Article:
Bookmarked Rethinking Encryption (Lawfare)

We all need to deal with reality. And in my experience, that’s what the people who have dedicated their lives to protecting all of us—such as the employees of the FBI—usually do best. How else do you stop the bad guys but by living in reality and aggressively taking the fight to them based on an accurate assessment of the facts? I am most certainly not advocating surrender, but public safety officials need to take a different approach to encryption as a way to more effectively thwart our adversaries, protect the American people and uphold the Constitution in light of the existential cybersecurity threat that society faces. If law enforcement doesn’t want to embrace encryption as I have suggested here, then it needs to find other ways to protect the nation from existential cyber threats because, so far, it has failed to do so effectively.

Jim Baker takes a deep dive into the world or security, encryption and zero-trust networks. He touches on the current confusion over the law, that the government can request access, but there is nothing to say that such access should not be encrypted:

Put differently, the legal problem for law enforcement is not the Fourth Amendment. Investigators and prosecutors can and do obtain warrants to authorize searches, seizures and surveillance of encrypted digital evidence. The problem is that there is no law that clearly empowers governmental actors to obtain court orders to compel third parties (such as equipment manufacturers and service providers) to configure their systems to allow the government to obtain the plain text (i.e., decrypted) contents of, for example, an Android or iPhone or messages sent via iMessage or WhatsApp. In other words, under current law, the most the government can do with respect to encrypted systems where the manufacturer or service provider does not hold the encryption keys is to demand that companies provide it with an encrypted blob for which they have no mechanism to decrypt.

One suggested workaround is better use of metadata to support crime enforcement:

If, in fact, governments more aggressively support encryption, they will have to focus even more on collecting and analyzing noncontent metadata, increasingly aided by advanced data analytics driven by machine learning and other artificial intelligence tools. I know full well that obtaining noncontent metadata, while useful, is not the same as collecting the full content of communications and documents. It is hard to use metadata, for example, to prove criminal intent or to understand exactly what a spy or a terrorist is plotting. But we are in a world where content is increasingly unavailable and there is a wealth of metadata. So, the government should focus on collecting the right data and developing or buying top-notch analytical tools. In doing so, of course, it needs to make sure that such metadata collection and analysis is consistent with the Fourth Amendment. Admittedly, that will be more complicated in light of the U.S. Supreme Court’s decision in Carpenter v. United States. And it will be harder to do all this in the face of efforts by some companies to further anonymize public internet metadata. Nevertheless, this is where law enforcement finds itself since it has not persuaded Congress to act.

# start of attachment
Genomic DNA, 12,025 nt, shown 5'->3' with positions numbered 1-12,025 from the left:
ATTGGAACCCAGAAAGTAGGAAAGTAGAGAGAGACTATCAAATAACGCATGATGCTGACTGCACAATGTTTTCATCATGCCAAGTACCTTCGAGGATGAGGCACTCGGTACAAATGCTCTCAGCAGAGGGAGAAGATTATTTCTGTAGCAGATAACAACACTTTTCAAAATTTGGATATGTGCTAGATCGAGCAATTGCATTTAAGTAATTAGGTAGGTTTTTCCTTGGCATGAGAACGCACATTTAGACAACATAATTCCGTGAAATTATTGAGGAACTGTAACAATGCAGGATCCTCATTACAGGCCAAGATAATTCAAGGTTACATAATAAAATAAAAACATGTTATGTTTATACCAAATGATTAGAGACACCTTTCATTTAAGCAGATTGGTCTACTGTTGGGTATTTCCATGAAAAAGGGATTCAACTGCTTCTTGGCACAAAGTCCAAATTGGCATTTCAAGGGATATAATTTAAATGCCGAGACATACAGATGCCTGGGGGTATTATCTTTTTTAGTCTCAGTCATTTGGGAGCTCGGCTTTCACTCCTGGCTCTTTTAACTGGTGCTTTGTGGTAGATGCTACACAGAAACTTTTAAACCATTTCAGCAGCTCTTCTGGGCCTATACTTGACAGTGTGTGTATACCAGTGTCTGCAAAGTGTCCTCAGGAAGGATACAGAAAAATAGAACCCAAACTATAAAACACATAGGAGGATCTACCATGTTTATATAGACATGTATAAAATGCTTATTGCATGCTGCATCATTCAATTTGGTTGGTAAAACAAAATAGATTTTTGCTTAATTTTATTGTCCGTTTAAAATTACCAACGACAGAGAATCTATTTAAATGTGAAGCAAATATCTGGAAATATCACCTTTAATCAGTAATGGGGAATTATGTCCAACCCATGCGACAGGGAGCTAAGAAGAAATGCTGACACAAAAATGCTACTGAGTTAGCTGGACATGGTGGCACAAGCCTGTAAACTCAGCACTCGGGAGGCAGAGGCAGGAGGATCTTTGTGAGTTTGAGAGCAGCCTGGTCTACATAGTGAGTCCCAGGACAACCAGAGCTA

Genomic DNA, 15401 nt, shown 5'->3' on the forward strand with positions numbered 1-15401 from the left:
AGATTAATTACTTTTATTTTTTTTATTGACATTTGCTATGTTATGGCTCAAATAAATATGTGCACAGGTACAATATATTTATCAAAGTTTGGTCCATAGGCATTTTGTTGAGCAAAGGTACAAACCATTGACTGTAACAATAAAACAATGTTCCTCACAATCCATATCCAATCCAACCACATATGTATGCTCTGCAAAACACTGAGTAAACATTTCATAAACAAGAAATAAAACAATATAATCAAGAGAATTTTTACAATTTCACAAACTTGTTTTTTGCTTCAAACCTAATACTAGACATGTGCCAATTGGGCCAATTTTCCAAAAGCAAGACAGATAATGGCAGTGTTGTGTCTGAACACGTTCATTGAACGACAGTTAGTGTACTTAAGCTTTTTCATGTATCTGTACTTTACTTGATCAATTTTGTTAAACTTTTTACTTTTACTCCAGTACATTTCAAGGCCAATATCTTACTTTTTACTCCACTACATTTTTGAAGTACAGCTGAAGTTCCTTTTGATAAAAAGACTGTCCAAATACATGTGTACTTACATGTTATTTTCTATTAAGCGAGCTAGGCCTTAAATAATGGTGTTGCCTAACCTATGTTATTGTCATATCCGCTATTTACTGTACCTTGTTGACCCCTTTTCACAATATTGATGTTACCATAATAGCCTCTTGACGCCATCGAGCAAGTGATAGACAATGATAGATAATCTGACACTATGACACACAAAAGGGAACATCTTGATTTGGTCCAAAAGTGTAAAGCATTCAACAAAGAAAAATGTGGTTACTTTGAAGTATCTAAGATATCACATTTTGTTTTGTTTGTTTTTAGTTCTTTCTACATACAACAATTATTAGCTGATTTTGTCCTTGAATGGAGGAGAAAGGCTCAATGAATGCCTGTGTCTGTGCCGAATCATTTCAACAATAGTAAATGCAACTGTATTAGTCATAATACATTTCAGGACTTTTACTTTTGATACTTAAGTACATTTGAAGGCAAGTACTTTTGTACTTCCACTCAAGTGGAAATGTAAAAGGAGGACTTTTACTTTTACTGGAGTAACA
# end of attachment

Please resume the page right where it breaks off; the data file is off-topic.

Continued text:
However, what this all highlights is that every country has a different set of rules, therefore this is a debate that needs to be had in a number of places.

Listened Security vs privacy – who wins? Chips with Everything podcast from the Guardian

Ministers from several countries have written an open letter to the Facebook CEO, Mark Zuckerberg, asking him not to fully encrypt all of the company’s messaging services. This week, Jordan Erica Webber talks to The Guardian’s tech reporter Julia Carrie Wong and security expert Alan Woodward about the implications of restricting end-to-end encryption

Jordan Erica Webber unpacks the push by some governments to limit end-to-end encryption and the impact this would have on privacy and security. Cory Doctorow also discusses this on the Bitcoin Podcast, while Edwina Stott explores this topic on the Future Tense Podcast.
Bookmarked Australia’s war on encryption: the sweeping new powers rushed into law by Paul Karp (the Guardian)

Australia has made itself a global guinea pig in testing a regime to crack encrypted communication

Paul Karp discusses the new digital laws that have been passed meaning that providers can now be asked to provide access to users.

While a law enforcement agency may only be targeting one criminal suspect, that does not mean a technological trap will not harm others.

Danny O’Brien from EFF also provides context on this change.

Tristan Greene argues that it will kill the Australian tech scene:

Another way of putting it: Australia‘s tech scene will soon be located on the Wayback Machine.